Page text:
SEC Issues Proposed Rules on Climate-Related Disclosures


On March 21, 2022, the Securities and Exchange Commission (SEC) voted (in a 3:1 decision) to propose new rules “To Enhance and Standardize Climate-Related Disclosures for Investors.” The proposed rules would require disclosures of climate-related risks, greenhouse gas emissions, as well as certain climate-related financial metrics, and would impose attestation and assurance requirements on certain aspects of the disclosures. The comment period on the proposed rules will be open for 30 days following publication in the Federal Register, or until May 20, 2022, whichever is later. If adopted, the SEC envisions that the rules could become effective as early as December 2022, though the requirements would be phased in according to the registrant’s status and the type of disclosure, with requirements beginning in fiscal year 2023 or later. 

Key Highlights

The proposed rules fulfill a major objective of the Biden administration and build on a comment period the SEC held last year. Notably, the SEC states that it has “modeled the proposed disclosure rules in part” on the framework created by the Task Force on Climate-Related Financial Disclosures (TCFD), a standard currently employed by some large corporations and investment banks.

The proposed rules will expand the SEC’s current framework for reporting on material climate-related risk, which is based on the SEC’s 2010 Climate Change Guidance. The proposed rules would make significant enhancements to that framework, requiring disclosure of material climate-related risks that may “manifest over the short, medium, and long term.” Importantly, the SEC would also clarify how it views the materiality assessment, cautioning that “[i]n the context of climate, the magnitude, and probability of such risks vary and can be significant over such time periods.”

The proposed rules would generally require registrants (both domestic and foreign private issuers) to disclose new climate-related information not previously required by the SEC, including: 

Phased Timetable for Initial Disclosure Requirements

The Scope 1 and Scope 2 disclosure requirements would be phased in for registrants as follows, assuming the rule is finalized in or before December 2022:

Special Provisions for Scope 3 Disclosures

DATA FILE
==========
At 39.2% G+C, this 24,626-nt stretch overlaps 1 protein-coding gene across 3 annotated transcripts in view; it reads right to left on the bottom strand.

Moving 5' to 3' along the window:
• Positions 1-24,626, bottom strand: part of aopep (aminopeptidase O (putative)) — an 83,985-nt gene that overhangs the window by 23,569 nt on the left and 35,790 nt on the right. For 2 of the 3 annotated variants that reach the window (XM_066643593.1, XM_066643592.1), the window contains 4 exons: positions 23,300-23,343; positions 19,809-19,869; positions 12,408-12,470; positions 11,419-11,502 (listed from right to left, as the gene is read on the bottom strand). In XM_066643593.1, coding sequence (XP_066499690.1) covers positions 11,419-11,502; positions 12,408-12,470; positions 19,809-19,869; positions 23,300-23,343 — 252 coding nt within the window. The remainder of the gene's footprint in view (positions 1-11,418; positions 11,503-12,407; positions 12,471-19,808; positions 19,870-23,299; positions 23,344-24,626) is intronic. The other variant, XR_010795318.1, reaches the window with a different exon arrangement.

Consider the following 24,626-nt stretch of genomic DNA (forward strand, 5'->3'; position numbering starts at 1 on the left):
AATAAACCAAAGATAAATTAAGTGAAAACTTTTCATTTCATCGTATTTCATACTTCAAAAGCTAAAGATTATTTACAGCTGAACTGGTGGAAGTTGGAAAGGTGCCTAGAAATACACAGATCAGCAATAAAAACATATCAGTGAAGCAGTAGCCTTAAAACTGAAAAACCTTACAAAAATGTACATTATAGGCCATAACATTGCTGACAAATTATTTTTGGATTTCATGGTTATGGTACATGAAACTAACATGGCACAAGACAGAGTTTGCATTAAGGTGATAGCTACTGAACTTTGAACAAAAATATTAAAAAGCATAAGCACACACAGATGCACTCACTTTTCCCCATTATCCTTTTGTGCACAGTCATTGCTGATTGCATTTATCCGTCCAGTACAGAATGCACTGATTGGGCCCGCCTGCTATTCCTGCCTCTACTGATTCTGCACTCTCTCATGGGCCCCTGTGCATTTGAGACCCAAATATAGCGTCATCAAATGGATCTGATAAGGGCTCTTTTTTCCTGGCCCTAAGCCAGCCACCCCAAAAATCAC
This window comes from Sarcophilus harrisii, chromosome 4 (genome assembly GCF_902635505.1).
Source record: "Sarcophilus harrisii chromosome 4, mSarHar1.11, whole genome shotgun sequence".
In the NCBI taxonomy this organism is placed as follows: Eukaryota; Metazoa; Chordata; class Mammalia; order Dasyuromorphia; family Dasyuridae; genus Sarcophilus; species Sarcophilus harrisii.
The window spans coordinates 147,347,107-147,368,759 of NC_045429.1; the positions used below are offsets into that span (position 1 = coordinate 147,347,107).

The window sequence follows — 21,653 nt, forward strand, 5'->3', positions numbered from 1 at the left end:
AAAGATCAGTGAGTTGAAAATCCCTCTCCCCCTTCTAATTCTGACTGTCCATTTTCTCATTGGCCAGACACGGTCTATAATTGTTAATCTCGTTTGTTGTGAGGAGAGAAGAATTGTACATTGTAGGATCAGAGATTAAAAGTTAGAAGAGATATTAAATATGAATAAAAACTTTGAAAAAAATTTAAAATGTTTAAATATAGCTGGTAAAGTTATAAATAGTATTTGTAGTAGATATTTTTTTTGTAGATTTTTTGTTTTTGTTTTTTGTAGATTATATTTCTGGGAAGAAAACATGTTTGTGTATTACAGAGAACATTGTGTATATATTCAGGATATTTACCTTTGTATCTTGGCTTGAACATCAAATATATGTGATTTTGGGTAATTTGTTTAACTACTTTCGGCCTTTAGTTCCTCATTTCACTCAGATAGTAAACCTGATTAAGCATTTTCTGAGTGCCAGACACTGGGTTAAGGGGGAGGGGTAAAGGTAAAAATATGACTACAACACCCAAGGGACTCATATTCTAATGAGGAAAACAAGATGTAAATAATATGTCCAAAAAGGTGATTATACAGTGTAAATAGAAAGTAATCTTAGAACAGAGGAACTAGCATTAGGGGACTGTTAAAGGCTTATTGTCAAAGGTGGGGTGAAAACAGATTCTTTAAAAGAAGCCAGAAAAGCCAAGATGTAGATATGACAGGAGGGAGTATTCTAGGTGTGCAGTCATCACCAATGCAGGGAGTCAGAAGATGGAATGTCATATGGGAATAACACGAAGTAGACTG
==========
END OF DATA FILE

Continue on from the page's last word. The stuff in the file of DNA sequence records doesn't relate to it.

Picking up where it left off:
The proposed rules would also require large accelerated filers and accelerated filers to disclose Scope 3 emissions on a phased-in period. Large accelerated filers would be required to include Scope 3 emissions metrics in their disclosures for their filings for fiscal year 2024, whereas accelerated filers would need to incorporate Scope 3 emissions metrics in their disclosures for their fiscal year 2025 filings. The proposed rules also provide additional accommodations relating to disclosures of Scope 3 emissions, including a safe harbor from liability, and an exemption from Scope 3 reporting altogether for smaller reporting companies.

Attestation and Assurance Requirements

Under the proposed rules, GHG emissions disclosures are subject to third-party attestation. Large accelerated filers or accelerated filers would be required to include an attestation report that covers, at a minimum, the disclosure of a filer’s Scope 1 and Scope 2 emissions, as well as information about the attestation service provider. Attestation requirements would be phased-in over time. These disclosures would initially be subject to limited assurance, and eventually to reasonable assurance.

Initial Observations and Next Steps 

Certain provisions raise several concerns for issuers, especially for those issuers that already have been engaged in voluntary reporting or non-public work on climate issues. For example:

The proposed rules have a long road ahead and are likely to be challenged in court if finalized by the SEC. In her opposition to the proposed rule, Commissioner Peirce outlined perceived legal vulnerabilities, including her view that the proposed rules go beyond the authority granted to the SEC by Congress, and that the mandated disclosures may violate the First Amendment as unconstitutionally compelled speech.

The SEC has sought comment on several specific items related both to material risk disclosure as well as its new GHG and ESG disclosure requirements. Issuers should consider commenting on aspects of the proposed rules, either on their own or working with their industry associations and representatives, and should continue to carefully review their climate-related statements and communications in light of these potential new requirements.


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National Law Review, Volumess XII, Number 82